Ready to reinforce and police what amounts to an amnesty for the PSOE and the trade union bureaucracy are the various ex-left formations advancing themselves as “revolutionary” and “socialist”. Collectively, they glorify the spontaneous character of the movement and its lack of a perspective, only in order to deaden the critical faculties of workers and youth.

Miguel Urban of the Izquierda Anticapitalista, affiliated to the United Secretariat, writes of an uncompleted “narrative”, a “discourse and practice that must be kept company, which it is possible to construct along the road”.

En Lucha calls for the “enormous energy, courage and creativity shown in the camps… to be channeled into the great material strength of the working class”, by which they mean behind the trade union apparatus, “something we saw, albeit in passing, during the general strike of 29 September.”

The El Militante group is more naked still in professing its political loyalties, insisting that the future of the M-15 protest movement lies in accepting the leadership of the “union leaders of the CCOO and UGT”, who must “assume their responsibility of giving a response in face of the attacks being suffered by the working class, the youth, the unemployed and the pensioners.”

These tendencies claim this perspective has been vindicated by the Arab Spring, when precisely the opposite is the case.

In Egypt and Tunisia, protest movements far broader than the one that has swept Spain over the past weeks succeeded in toppling dictators, but they left dictatorial regimes in place. Rather than the genuine democratic transformation longed for by the masses, the parties of the bourgeoisie have acted to safeguard the wealth of the privileged few through ever more brutal repression of the working class. This has all been carried out with the active collusion of the trade union leaders who sit on various advisory committees on “democratic reform”, even as their members are attacked and strikes are made illegal. Meanwhile all of the social ills that gave rise to mass discontent, mass unemployment and grinding poverty remain.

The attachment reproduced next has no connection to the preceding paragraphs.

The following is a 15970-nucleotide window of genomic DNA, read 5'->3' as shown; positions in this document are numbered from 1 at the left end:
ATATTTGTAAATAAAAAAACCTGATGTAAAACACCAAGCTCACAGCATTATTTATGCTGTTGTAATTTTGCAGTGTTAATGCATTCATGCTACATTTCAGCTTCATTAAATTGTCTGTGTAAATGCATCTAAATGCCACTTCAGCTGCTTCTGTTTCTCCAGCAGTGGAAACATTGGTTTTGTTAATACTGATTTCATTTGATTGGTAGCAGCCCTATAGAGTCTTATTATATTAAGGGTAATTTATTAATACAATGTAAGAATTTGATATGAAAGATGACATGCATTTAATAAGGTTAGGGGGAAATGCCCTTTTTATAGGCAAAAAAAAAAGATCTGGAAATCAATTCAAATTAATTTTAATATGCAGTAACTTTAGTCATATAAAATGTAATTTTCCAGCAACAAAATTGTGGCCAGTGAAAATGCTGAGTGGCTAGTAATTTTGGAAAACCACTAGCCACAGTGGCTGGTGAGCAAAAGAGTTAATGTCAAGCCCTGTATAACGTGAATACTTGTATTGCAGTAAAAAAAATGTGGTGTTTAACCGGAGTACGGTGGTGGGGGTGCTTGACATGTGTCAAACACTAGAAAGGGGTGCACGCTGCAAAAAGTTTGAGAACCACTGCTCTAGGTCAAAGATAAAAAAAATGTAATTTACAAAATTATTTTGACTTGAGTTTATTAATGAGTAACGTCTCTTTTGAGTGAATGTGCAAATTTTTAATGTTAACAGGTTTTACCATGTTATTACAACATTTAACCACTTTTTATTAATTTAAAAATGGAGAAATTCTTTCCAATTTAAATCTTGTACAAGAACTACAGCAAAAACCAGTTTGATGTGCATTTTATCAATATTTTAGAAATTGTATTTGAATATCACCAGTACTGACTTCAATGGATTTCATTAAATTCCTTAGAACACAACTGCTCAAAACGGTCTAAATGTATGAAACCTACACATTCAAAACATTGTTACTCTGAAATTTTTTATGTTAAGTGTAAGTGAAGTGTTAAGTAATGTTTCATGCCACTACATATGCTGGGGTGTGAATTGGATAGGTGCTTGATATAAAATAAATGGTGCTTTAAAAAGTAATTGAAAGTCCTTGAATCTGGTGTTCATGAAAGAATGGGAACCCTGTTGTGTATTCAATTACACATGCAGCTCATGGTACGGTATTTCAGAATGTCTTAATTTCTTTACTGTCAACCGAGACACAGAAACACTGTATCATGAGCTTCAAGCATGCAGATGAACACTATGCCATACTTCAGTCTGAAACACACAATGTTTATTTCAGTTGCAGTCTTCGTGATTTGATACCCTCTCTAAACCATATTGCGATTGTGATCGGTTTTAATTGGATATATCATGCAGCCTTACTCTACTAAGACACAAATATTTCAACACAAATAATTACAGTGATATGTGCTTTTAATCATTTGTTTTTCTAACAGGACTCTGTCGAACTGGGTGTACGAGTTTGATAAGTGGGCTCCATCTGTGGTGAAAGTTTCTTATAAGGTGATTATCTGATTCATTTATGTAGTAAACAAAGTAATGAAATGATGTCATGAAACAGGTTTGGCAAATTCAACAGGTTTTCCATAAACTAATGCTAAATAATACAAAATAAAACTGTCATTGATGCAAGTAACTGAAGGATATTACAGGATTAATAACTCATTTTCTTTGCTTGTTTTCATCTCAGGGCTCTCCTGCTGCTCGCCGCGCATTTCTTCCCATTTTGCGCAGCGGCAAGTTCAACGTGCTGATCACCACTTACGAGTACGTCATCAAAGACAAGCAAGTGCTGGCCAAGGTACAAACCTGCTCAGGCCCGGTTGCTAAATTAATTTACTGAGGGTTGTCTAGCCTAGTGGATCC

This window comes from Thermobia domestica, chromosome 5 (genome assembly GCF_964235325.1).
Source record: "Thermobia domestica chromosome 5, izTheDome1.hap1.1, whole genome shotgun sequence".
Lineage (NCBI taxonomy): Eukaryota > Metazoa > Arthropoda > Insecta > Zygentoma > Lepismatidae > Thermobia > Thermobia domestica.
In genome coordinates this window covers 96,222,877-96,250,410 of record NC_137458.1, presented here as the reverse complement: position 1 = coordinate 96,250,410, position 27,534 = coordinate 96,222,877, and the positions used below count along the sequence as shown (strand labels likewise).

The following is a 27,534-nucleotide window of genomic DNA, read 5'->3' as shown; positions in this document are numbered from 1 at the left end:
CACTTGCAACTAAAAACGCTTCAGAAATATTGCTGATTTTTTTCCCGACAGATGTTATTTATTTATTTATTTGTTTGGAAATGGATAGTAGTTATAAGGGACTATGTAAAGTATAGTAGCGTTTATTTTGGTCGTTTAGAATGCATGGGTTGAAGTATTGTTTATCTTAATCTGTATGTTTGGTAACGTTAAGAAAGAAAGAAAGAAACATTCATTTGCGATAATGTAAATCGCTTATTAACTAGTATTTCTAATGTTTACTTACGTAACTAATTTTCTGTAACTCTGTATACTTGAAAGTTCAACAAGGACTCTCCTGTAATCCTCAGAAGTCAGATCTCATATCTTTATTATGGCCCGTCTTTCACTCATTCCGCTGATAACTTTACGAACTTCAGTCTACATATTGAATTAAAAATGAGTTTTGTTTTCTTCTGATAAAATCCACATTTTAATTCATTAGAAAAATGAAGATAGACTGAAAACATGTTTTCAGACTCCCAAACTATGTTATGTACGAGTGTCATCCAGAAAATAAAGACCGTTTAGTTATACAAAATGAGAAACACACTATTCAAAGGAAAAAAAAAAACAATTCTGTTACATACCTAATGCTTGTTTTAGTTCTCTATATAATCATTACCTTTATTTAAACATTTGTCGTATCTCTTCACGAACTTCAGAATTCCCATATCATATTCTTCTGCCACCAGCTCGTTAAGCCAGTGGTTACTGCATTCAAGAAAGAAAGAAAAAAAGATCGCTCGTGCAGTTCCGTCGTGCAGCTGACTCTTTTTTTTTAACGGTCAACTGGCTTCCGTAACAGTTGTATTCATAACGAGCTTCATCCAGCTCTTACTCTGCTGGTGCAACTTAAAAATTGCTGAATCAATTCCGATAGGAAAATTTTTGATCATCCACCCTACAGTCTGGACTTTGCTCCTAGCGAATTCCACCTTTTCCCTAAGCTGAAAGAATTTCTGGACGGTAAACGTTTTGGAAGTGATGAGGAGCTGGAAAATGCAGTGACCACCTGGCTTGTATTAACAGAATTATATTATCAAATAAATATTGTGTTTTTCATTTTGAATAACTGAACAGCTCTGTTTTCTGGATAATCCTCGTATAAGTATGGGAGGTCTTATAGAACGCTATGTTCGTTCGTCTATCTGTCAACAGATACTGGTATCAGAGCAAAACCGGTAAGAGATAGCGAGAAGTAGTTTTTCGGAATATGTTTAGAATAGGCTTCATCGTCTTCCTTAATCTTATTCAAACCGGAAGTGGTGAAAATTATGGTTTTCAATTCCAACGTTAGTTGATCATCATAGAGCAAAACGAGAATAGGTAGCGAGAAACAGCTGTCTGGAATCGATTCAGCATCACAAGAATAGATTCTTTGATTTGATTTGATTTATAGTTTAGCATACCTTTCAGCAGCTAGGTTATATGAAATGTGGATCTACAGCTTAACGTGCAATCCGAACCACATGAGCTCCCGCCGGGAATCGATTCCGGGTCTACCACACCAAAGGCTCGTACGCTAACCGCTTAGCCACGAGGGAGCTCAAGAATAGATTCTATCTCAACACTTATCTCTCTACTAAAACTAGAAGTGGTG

The same issues face the workers and youth of Spain, Europe and the world.

The working class is involved in something far more than a fight against corrupt politicians. These politicians are merely the well-paid defenders of a capitalist class and a system that is based upon the ever more savage exploitation of the masses of working people.

The global economic crisis that first erupted in 2008 has not been resolved. It gets worse by the day. The full brunt is felt by working people even as the bankers and speculators reward themselves with massive bonuses and pay rises. These are not aberrations that can be corrected by appeals for reforms. They indicate that the essential feature of capitalism identified by Marx—“An accumulation of wealth at one pole of society indicates an accumulation of misery and overwork at the other”—now operates without any democratic restraint.

Preserving the living standards and the essential social benefits of working people is no longer compatible with the continued existence of the profit system. Nothing less than a fundamental socialist transformation of society will do. In Spain and internationally, the working class is being thrust into a political struggle against the entire capitalist order. The task now on the agenda is the fight for a workers’ government that will take the commanding heights of the economy into social ownership, placing the banks and major corporations under the democratic control of the workers themselves.

This demands the building of a new political party and a new leadership that will fight for the social interests of working class and a young generation that has no future under the existing set-up. The International Committee of the Fourth International, its European sections and the World Socialist Web Site are dedicated to the establishment of such a party in Spain and throughout the world.

Chris Marsden